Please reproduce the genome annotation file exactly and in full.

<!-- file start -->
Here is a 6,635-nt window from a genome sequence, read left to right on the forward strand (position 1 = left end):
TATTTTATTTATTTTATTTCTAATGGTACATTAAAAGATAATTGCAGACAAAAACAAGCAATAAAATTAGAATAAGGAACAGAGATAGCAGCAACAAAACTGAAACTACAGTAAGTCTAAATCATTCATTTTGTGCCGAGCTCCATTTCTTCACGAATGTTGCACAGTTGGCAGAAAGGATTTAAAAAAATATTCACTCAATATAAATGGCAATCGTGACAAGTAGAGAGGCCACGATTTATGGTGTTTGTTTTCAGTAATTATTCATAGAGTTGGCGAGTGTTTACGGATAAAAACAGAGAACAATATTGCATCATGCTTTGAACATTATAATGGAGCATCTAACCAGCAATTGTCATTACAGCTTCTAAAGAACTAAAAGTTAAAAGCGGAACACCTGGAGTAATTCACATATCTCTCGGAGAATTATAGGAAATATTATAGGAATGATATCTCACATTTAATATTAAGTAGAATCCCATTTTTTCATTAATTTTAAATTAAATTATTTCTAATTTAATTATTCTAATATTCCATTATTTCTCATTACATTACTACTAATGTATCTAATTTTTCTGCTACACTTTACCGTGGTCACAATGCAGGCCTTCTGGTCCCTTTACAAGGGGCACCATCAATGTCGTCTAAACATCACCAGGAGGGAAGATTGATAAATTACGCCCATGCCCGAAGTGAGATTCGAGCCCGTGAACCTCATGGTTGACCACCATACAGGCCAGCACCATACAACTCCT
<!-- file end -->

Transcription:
Here is a 6,635-nt window from a genome sequence, read left to right on the forward strand (position 1 = left end):
TATTTTATTTATTTTATTTCTAATGGTACATTAAAAGATAATTGCAGACAAAAACAAGCAATAAAATTAGAATAAGGAACAGAGATAGCAGCAACAAAACTGAAACTACAGTAAGTCTAAATCATTCATTTTGTGCCGAGCTCCATTTCTTCACGAATGTTGCACAGTTGGCAGAAAGGATTTAAAAAAATATTCACTCAATATAAATGGCAATCGTGACAAGTAGAGAGGCCACGATTTATGGTGTTTGTTTTCAGTAATTATTCATAGAGTTGGCGAGTGTTTACGGATAAAAACAGAGAACAATATTGCATCATGCTTTGAACATTATAATGGAGCATCTAACCAGCAATTGTCATTACAGCTTCTAAAGAACTAAAAGTTAAAAGCGGAACACCTGGAGTAATTCACATATCTCTCGGAGAATTATAGGAAATATTATAGGAATGATATCTCACATTTAATATTAAGTAGAATCCCATTTTTTCATTAATTTTAAATTAAATTATTTCTAATTTAATTATTCTAATATTCCATTATTTCTCATTACATTACTACTAATGTATCTAATTTTTCTGCTACACTTTACCGTGGTCACAATGCAGGCCTTCTGGTCCCTTTACAAGGGGCACCATCAATGTCGTCTAAACATCACCAGGAGGGAAGATTGATAAATTACGCCCATGCCCGAAGTGAGATTCGAGCCCGTGAACCTCATGGTTGACCACCATACAGGCCAGCACCATACAACTCCT